Chapter Two: The Crucible of War
January – May, 1942
Bataan and Corregidor
In April, 1942, 76,000 men—64,000 of them Filipinos— began the Bataan Death March.
On the Bataan Peninsula northwest of Manila, about 80,000 troops dug in for a long battle to hold off the invasion by Japanese forces. Most of them were Filipino soldiers newly recruited into the Philippine Army. With no reinforcements and difficult conditions, it was a hopeless fight. Food, water, and ammunition soon ran short.
Map of Bataan Peninsula with a trail marking the path of the Bataan Death March. U.S. Army
In Manila Bay, the island fortress of Corregidor held out. From there, Philippine Commonwealth President Manuel Quezon delivered radio speeches to boost the morale of Filipino civilians uncertain about their country’s future. By late February, Quezon, together with USAFFE military commander Douglas MacArthur, withdrew to Australia. MacArthur famously promised “I shall return.”
Allied Command Tunnel at Corregidor. U.S. Army
“USAFFE troops will undergo one of the longest and fiercest sieges of the war.”
An Untold Triumph: America's Filipino Soldiers
Despite overwhelming odds, for a time, USAFFE forces held the line. But reinforcements from Tokyo strengthened the Japanese hand. On April 9, USAFFE forces at Bataan surrendered. Soldiers, nurses, and civilians at Corregidor held out until May 6, and thousands were taken as prisoners of war. Although American and Filipino soldiers had waged one of the toughest fighting retreats in history, and had held on longer than anyone expected, Bataan was one of the worst defeats for the U.S. military in its history.
General Wainwright and his staff surrender. U.S. Army
Soldiers carrying each other. Library of Congress
The grueling trek came to be known as the Bataan Death March.
Beginning on April 10, 1942, 76,000 men—64,000 of them Filipinos—began the long journey out of Bataan to military prison camps miles away. The grueling trek, more than 70 miles of it on foot, came to be known as the Bataan Death March.
USAFFE prisoners, American and Filipino, are filmed by their Japanese captors. Sandaan: One Hundred Years of Filipinos in America
October 8, 1920 – April 12, 2016
WWII veteran and advocate for Filipino veterans benefits
After surviving the Bataan Death March, Jesse Baltazar escaped and joined the guerrilla resistance in the Philippines. Born in Manila, Baltazar joined USAFFE in 1941 following the Japanese attack on Pearl Harbor. Despite being wounded during the Battle of Bataan in 1942, Baltazar, with the help of a Filipino fisherman, was able to escape on the third day of the Bataan Death March. Baltazar then joined the Philippine resistance, providing intelligence on Japanese military locations. After the war he immigrated to the U.S., intent on continuing his military career. In 1948, Baltazar became the first native-born Filipino to be commissioned in the U.S. Air Force. Baltazar would go on the serve for 20 years in the U.S. Air Force, retiring as a Major before joining the State Department in 1966. Despite his years of service, Baltazar continued to fight for recognition for Filipino Veterans into his 90s.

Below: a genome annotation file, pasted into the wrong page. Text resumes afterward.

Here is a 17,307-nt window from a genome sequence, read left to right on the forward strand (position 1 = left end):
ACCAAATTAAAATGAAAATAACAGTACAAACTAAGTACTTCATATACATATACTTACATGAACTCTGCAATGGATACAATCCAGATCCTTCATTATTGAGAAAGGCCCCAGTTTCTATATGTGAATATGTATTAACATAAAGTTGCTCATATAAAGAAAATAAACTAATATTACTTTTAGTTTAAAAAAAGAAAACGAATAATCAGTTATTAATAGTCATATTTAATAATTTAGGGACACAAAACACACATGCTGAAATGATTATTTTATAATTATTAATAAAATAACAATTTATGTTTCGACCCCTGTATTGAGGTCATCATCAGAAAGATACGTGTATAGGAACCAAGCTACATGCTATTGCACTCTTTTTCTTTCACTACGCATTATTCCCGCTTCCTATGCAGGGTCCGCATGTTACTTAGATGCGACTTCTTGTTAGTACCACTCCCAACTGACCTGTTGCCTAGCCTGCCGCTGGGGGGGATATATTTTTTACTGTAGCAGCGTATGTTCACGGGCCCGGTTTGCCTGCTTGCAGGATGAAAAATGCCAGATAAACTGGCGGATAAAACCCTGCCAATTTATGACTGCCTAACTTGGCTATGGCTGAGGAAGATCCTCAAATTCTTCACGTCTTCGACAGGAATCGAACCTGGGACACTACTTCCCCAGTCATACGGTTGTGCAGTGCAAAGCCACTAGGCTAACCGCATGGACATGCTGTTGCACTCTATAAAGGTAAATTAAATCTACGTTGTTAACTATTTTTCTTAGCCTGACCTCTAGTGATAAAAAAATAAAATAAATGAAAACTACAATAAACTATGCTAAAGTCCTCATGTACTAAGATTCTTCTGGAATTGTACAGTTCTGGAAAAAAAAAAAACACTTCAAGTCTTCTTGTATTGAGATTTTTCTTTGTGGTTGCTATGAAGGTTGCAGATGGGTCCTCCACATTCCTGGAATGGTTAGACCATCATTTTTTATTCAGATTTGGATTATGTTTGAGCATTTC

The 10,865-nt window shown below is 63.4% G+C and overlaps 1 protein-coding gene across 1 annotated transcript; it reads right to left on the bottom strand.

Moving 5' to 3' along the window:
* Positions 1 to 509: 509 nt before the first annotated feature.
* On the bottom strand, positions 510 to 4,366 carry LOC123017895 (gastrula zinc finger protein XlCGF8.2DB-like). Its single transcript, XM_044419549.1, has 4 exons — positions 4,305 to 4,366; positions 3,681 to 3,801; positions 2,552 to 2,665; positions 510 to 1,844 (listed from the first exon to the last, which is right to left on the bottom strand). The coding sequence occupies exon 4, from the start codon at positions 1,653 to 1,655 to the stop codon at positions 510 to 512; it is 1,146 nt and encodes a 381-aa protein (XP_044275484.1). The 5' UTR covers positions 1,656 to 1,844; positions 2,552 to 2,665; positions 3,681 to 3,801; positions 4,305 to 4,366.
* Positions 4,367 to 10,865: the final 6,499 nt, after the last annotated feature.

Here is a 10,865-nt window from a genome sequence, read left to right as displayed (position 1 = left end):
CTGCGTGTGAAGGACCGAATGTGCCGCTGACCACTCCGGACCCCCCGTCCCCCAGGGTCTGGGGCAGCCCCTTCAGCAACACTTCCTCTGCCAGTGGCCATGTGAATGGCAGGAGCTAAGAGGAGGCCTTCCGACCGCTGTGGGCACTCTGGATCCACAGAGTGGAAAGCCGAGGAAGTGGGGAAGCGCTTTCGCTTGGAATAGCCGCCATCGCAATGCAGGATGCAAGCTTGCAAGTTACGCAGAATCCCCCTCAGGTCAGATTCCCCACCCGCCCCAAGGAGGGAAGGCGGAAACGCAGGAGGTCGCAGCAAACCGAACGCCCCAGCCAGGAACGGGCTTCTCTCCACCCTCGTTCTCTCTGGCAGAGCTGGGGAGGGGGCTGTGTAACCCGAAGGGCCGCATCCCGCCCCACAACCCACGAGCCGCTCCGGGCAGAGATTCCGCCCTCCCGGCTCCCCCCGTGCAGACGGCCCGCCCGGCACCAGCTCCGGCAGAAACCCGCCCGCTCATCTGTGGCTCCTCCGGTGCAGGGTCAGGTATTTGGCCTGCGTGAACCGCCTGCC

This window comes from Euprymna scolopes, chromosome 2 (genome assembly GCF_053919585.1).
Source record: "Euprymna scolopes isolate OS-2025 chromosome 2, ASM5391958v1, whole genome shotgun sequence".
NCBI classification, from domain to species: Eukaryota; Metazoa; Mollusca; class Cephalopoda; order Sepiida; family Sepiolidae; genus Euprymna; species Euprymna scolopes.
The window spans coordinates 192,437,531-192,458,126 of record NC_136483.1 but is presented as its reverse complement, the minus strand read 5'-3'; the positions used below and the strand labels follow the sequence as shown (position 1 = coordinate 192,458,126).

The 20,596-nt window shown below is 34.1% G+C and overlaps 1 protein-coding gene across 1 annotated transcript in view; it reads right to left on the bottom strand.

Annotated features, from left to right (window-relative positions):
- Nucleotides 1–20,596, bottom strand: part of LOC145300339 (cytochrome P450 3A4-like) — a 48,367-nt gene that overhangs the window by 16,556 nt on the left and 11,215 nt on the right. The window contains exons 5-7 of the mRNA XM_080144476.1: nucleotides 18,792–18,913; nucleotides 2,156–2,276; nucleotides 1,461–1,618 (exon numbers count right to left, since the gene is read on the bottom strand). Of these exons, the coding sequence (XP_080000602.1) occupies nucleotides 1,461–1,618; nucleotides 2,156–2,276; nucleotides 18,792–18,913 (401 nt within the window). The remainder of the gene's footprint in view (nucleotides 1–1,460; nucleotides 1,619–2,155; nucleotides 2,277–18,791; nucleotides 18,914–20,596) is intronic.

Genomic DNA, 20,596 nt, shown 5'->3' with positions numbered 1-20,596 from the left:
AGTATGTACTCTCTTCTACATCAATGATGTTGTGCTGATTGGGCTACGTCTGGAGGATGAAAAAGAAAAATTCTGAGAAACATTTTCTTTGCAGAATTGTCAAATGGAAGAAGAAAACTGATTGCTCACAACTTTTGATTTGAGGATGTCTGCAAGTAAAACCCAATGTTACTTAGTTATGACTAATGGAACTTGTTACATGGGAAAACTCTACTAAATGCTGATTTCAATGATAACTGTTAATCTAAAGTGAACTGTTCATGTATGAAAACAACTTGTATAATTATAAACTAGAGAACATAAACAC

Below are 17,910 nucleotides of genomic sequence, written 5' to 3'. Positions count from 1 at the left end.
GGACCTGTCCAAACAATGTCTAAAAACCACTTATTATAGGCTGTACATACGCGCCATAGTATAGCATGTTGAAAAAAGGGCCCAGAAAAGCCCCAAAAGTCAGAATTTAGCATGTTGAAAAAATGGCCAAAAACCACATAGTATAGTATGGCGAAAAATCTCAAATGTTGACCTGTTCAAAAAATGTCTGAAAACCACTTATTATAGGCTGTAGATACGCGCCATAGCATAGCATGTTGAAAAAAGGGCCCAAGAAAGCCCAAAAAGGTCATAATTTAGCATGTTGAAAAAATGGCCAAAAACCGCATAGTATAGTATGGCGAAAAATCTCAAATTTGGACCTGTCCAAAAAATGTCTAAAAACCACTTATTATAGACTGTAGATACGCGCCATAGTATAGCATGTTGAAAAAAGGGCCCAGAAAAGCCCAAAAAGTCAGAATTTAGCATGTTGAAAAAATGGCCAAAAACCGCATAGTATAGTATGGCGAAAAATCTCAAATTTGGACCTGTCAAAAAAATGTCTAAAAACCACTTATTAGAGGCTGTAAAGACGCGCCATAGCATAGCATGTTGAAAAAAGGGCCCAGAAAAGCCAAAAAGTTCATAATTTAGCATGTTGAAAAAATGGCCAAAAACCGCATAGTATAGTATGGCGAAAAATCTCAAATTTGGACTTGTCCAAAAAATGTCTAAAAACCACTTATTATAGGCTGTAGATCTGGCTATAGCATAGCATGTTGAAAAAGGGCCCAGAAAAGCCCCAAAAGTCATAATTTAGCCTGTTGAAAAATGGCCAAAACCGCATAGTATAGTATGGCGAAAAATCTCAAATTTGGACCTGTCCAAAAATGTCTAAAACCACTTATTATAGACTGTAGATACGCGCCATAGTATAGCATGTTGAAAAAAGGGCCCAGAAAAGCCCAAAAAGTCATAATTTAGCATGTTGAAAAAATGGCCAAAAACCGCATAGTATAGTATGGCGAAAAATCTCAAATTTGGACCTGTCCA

“Sometimes I would faint from hunger, but there was always a man next to me, some I knew, some I didn't, who would help carry me.”
Duty to Country
The men faced heat, dust, thirst, and disease. They endured mistreatment at the hands of their captors. But along with endurance, there were moments of bravery and kindness. Risking execution, some soldiers escaped the march, hopeful they could hide out or form new guerrilla units to await U.S. reinvasion.
Soldiers use makeshift litters to carry those who cannot walk anymore. U.S. Air Force
Filipino villagers who lived along the route risked their lives to offer food and water to men along the march. At Bataan, Filipinos and Americans who had served side by side under the same flag and under the same commander, now marched together, making the same sacrifices.
USAFFE soldiers march past the bombed out remains of a village. U.S. Air Force
Escape from Bataan
Six grueling days later, Filipino and American troops reached their final destination at Camp O’Donnell. They were exhausted, ill, and defeated. Between 7,000 and 10,000 had died along the way, and some 16,000 more soldiers died in the first two months at the camp.
U.S. prisoners (bound due to being found with contraband) are disciplined by Japanese officer (far right). U.S. National Archives
Master Sgt. Aaron Kliatchko
1887 – December 31, 1944
WWII American POW and resistance fighter
Kliatchko smuggled supplies and provided religious services for the 121 Jewish prisoners housed at the Cabanatuan prison camp. Born in 1887 in Eastern Europe, in 1907 Kliatchko immigrated and joined the U.S. Army. He was sent to the Philippines and chose to stay in the islands after his discharge. 55 years old when the Japanese invaded in 1941, Kliatchko nonetheless volunteered to join the fight. After surviving the Bataan Death March, his job at the Cabanatuan prison camp allowed him to leave the prison grounds. Daringly, Kliatchko used the opportunity to gather supplies, including medicines, to smuggle back into the camp. In December 1944, Kliatchko was among 1600 prisoners aboard a Japanese “hell ship” struck by American bombers. Though he survived the incident, Kliatchko was moved to another ship where he died two weeks later from his wounds.
USAFFE prisoners gathered during the march. U.S. Department of Defense
7,000 – 10,000 died on the march and ~ 16,000 more died the first two months in prison camp.
1941 – 1945
Occupation transformed daily life, with Japanese forces keeping a close eye on civilians.Explore